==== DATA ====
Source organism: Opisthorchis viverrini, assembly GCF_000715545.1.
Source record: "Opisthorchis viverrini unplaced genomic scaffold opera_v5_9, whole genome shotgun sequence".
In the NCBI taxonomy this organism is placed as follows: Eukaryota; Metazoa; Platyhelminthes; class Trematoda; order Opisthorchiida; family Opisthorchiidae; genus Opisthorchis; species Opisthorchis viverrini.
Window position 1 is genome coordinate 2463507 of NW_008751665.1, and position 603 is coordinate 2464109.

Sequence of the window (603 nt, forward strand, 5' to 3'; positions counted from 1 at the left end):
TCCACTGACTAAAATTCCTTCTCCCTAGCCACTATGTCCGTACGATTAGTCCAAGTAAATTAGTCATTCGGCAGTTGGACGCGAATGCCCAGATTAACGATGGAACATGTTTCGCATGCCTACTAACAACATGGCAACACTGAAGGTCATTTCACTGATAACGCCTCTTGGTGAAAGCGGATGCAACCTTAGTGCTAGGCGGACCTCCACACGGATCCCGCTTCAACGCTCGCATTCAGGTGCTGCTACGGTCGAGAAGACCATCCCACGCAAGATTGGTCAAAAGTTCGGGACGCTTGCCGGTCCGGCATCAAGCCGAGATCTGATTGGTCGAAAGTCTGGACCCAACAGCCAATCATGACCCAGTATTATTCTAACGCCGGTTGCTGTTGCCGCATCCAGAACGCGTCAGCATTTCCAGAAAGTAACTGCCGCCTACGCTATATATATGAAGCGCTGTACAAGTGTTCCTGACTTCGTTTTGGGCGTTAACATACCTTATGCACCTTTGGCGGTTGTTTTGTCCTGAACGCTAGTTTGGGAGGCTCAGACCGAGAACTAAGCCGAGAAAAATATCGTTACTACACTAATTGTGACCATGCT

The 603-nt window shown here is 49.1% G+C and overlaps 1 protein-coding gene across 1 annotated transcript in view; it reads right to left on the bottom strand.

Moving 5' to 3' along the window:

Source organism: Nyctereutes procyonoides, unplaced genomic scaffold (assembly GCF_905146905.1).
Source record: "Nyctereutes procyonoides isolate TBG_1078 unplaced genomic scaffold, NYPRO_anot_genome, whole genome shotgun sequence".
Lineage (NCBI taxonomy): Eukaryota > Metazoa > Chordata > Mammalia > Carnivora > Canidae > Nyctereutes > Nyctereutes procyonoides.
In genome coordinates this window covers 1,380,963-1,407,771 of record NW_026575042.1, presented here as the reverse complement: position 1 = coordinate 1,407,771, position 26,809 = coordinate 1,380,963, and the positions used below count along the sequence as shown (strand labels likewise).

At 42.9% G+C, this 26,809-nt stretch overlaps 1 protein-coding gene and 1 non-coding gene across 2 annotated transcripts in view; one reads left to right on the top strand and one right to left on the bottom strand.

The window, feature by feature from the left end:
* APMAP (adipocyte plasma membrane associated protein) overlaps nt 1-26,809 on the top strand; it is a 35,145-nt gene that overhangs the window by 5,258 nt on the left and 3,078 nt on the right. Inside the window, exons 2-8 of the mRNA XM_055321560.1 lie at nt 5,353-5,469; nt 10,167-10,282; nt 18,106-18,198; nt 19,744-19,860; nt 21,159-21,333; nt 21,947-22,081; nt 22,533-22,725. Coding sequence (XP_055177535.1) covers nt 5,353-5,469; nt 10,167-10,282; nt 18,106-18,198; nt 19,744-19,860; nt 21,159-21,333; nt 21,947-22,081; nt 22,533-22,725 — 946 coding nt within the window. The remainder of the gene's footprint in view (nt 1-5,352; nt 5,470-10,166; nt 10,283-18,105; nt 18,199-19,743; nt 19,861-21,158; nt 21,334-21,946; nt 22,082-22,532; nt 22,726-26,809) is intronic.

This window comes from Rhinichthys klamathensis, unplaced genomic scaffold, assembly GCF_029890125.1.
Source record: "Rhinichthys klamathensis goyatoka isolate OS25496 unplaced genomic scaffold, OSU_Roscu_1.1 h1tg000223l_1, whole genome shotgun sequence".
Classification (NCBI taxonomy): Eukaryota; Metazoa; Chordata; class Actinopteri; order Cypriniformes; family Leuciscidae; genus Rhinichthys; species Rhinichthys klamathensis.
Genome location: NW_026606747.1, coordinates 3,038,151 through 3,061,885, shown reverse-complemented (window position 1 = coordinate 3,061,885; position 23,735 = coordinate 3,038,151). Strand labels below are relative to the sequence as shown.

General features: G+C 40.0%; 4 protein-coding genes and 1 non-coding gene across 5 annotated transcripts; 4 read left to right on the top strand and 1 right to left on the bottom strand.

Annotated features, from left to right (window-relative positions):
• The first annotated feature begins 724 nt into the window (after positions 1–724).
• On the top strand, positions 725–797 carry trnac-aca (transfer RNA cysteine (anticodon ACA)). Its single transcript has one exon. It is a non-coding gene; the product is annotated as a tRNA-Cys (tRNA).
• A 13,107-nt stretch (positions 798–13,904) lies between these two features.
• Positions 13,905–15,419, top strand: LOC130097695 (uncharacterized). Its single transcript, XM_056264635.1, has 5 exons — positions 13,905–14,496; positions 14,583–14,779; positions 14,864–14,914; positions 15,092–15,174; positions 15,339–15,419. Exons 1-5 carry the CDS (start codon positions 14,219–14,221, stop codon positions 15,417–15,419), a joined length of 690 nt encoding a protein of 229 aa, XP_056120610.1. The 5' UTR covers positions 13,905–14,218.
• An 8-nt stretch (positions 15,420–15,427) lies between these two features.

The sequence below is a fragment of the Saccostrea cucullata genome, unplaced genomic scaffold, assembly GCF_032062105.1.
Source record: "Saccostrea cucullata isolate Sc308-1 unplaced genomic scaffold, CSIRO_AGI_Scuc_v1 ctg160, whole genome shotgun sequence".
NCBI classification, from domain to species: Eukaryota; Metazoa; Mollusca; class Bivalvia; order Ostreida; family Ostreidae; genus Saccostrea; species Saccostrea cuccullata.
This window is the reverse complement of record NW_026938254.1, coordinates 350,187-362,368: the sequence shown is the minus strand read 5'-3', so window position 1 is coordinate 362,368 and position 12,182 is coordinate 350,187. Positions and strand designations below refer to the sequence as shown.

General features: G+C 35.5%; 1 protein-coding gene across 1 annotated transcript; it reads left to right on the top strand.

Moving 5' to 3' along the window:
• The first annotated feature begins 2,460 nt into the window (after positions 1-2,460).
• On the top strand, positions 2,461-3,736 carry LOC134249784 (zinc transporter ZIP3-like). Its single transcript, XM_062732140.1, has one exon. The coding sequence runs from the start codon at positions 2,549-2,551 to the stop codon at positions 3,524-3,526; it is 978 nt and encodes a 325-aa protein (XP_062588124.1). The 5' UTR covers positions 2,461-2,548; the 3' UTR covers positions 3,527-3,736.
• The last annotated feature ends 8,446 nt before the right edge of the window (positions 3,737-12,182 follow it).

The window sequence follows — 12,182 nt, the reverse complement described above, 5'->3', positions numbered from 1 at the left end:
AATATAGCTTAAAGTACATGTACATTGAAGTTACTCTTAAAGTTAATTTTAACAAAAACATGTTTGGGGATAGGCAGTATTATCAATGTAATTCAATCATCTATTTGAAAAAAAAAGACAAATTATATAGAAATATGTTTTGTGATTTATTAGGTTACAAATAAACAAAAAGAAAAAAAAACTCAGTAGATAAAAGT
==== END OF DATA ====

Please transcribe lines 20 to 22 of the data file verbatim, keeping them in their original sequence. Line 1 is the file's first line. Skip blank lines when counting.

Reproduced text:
General features: G+C 40.0%; 4 protein-coding genes and 1 non-coding gene across 5 annotated transcripts; 4 read left to right on the top strand and 1 right to left on the bottom strand.

Annotated features, from left to right (window-relative positions):
• The first annotated feature begins 724 nt into the window (after positions 1–724).